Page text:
1,000 ways to die at Brown

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As morbid as it might be, there are plenty of ways to die at Brown. College is a dangerous place. Winter is a dangerous season. The new Campus Snapstory encourages students to do attention-grabbing things. The buildings are 200 years old. You never know what’s gonna happen, so you may as well be wary of the ways you might find your demise here on campus. Most are uncontrollable, but you may as well know, in case there’s any way to prepare for the danger that lies ahead.

1. Being smushed when the person in front of you on line for the Ratty neglects to hold the door open. Or being blown backwards, flying up, and getting smashed on the inside Ratty doors when those 1,000 mph winds are unleashed while trying to leave. (Basically, you’re screwed pre- and post-Cajun pasta.)

2. In something that looks like a scene from I Am Legend, you are climbing to the third floor in Health Services and the slanted spiral staircase, in slow motion, collapses beneath you.

3. Sledding down College Hill and making a grand entrance right into the below-freezing Providence River. We’re talking a deadly drowning/hypothermia combo.

4. On that note — being impaled by a six-foot dangling icicle.

5. A big disk (is that a light? a fan? a UFO?) that hangs from the Ratty ceiling falls and lands right on your head, creating something that looks like this:

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(And obviously you’ll just be sitting there, like, “Oh, bother.”)

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In defense of Grad Center

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“These hedge-rows, hardly hedge-rows, really though/ There are no hedge-rows, just look”

 “Where are you living this year?”

“I’m in Grad Center.”

“That sucks.”

That was a conversation I had within seconds of meeting another Brown student over Thanksgiving break, who happens to be a friend of my cousin. It was not an unusual interaction in the slightest. The Graduate Center is not held in high esteem by the student population at large, and I admit that I take the occasional potshot at it. But today is going to be different – today, I shall avoid the quick and easy defamation of this cinder block citadel and explain why Grad Center is actually a nice place to live. This is my second year living in this dorm thanks to the potent combination of my apathy towards the housing lottery and my bizarre and fragmented sleep schedule. Am I exposing the truth, or is this a textbook case of Stockholm Syndrome? I leave it up to you, dear reader, to decide.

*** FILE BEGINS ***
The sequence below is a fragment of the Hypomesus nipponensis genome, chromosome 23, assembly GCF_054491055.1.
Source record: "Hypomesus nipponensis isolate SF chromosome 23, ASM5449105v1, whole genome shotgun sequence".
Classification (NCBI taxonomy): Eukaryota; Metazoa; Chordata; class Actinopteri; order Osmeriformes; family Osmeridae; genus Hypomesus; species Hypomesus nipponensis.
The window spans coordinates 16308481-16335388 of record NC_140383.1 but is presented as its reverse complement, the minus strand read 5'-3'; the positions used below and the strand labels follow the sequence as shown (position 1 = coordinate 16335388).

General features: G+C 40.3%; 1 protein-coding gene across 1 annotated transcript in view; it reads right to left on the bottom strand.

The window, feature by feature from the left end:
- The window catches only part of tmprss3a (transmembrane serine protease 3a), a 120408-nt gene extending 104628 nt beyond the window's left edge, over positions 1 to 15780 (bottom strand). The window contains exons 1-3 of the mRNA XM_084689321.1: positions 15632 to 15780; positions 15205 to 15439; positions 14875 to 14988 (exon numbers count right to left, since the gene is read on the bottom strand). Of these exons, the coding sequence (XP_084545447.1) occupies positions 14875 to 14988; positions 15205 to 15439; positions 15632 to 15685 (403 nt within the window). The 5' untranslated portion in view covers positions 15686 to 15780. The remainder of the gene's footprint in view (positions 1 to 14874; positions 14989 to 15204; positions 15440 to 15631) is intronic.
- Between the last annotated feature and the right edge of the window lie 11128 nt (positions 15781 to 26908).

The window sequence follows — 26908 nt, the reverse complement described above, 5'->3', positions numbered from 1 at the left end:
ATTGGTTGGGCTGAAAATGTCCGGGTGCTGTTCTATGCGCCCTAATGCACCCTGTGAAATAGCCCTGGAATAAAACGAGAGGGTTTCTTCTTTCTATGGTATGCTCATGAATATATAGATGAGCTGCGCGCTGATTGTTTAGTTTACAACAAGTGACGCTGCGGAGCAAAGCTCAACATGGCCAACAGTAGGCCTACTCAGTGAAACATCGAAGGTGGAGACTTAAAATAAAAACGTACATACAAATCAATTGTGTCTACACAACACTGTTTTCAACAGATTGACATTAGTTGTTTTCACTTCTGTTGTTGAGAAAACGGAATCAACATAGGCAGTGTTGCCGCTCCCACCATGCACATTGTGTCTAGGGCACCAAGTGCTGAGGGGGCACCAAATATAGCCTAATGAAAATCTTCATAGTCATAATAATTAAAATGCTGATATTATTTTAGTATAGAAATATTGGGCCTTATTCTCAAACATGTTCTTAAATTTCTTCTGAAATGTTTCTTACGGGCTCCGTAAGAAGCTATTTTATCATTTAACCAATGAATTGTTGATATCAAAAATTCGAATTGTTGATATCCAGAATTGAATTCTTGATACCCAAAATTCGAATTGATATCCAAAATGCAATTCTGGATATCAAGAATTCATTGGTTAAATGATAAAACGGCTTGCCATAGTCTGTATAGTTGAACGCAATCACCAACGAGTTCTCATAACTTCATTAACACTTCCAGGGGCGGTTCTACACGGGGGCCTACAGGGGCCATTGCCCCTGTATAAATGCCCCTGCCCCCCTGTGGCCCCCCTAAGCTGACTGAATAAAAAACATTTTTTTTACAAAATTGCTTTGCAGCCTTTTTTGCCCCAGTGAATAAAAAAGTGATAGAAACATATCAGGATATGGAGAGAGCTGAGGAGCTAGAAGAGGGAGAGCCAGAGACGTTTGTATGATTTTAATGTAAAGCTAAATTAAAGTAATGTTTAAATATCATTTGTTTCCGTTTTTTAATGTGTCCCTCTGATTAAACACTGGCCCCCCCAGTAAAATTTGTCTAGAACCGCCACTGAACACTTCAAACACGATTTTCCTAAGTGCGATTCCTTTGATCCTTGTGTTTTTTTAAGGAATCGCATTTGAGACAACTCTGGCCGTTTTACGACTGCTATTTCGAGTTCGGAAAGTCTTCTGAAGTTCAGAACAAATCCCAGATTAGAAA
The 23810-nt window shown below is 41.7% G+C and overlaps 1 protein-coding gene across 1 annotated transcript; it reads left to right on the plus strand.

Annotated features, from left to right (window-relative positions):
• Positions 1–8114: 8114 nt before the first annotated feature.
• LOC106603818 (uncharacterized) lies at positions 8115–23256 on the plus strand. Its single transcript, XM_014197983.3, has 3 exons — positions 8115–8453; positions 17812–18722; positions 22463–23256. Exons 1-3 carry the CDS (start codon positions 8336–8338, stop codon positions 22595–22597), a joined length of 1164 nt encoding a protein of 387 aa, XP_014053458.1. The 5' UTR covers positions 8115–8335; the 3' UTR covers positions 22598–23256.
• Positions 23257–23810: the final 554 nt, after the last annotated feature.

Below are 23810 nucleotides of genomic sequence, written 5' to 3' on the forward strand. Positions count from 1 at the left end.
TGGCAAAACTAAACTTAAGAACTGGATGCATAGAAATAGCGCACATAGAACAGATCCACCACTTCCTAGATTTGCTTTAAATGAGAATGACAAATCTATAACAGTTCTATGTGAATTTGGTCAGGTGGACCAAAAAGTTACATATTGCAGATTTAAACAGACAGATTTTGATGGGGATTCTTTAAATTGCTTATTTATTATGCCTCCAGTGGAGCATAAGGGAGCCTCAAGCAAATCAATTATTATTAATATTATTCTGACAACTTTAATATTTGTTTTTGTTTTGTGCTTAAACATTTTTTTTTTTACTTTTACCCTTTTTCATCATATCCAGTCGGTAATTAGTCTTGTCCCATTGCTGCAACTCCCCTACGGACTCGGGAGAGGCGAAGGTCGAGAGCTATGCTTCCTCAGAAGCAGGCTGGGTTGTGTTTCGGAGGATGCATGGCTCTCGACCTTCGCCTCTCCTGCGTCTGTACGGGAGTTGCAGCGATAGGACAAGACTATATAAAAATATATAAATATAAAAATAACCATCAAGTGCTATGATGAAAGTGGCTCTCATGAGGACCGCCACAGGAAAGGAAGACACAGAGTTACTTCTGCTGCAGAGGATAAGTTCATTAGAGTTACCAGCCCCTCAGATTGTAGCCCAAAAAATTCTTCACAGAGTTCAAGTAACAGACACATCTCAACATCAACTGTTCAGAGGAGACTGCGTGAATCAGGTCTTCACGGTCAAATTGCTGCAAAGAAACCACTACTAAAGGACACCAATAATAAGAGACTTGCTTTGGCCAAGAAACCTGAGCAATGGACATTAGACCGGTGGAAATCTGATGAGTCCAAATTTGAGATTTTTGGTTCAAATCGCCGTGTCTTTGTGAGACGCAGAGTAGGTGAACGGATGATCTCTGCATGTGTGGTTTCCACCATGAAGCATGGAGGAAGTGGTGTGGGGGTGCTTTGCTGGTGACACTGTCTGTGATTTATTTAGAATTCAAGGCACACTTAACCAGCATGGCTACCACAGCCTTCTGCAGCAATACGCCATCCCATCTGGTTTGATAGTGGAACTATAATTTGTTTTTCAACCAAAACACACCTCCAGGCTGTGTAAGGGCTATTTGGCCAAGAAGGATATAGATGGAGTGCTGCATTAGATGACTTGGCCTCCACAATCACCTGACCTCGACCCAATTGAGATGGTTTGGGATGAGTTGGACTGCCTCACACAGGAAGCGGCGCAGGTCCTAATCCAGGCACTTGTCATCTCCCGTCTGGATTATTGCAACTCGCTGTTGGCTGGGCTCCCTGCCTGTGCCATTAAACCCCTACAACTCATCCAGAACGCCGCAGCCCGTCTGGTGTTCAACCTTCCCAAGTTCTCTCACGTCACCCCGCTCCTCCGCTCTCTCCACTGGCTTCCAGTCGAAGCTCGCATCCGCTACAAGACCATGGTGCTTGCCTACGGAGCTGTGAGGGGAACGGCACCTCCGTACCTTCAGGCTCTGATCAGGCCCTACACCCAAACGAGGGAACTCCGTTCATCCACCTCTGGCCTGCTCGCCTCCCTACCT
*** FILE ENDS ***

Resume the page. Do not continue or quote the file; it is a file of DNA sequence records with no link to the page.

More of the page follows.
Grad Center Bar

The GCB is great, no question about it. But how often do we consider what the first two letters of that acronym stand for? Without Grad Center, there can be no GCB. Think about that the next time you want to talk trash, you ungrateful wretches.

The Bear’s Lair

No, don’t stop reading. The Bear’s Lair is terrible, and utterly inferior to Nelson Center in terms of equipment and space. However, it fills a particular workout niche that Nelson leaves woefully unaddressed: night workouts. The Bear’s Lair is listed on the Brown recreation website as closing at midnight. This is pure fiction. The Bear’s Lair is always open, which is a dream if you, like me, procrastinate your workouts so much that you end up starting at 3a.m. I’d go so far as to say that the middle of the night is the only good time to workout in Grad Center’s own carpeted gym (Who made that decision?). You won’t have to wait for a treadmill, or for some guy to get his millionth set of curls done with the 25’s. If you feel intensely awkward when working out, or have an intense fear of gym rats, get to the Bear’s Lair at the witching hour. If you live in Grad Center, you barely have to go outside, which is ideal in colder months.

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FlogDailyHerald: Grad Center Gym

Let’s get this out of the way right off the bat: I cannot and will not refer to the Grad Center gym as the “Bear’s Lair.” I refuse on principle. The principle being that that name is terrible. I have not heard a name that I have hated that much since my parents gave me the middle name Weidman (also potentially spelled Wiedman, I’m not sure).

Since returning from winter break, our lovely Providence streets have been defined by two things: black ice and the blood of its victims. Which brings me to my flog within a flog: people who don’t shovel their sidewalks. It is these individuals who are to blame for our treacherous walks. They didn’t shovel their sidewalks after that first snows weeks ago, the snow proceeded to freeze when the temperature dropped, and poor pedestrians are now confronted with sheets of ice impossible to traverse with the boots of mere man. These people are the worst of the worst. I mean, I know that at home my dad would ask me and my sisters to shovel at least three times before he would just do it himself because THAT is what it means to be a good Samaritan. But I digress.

The point is that, for those who value their lives, the number of recent days fit for running outside has been nonexistent limited, to say the least. Luckily, alternative exercise opportunity can be found at The Happiest Place on Campus: Grad Center.

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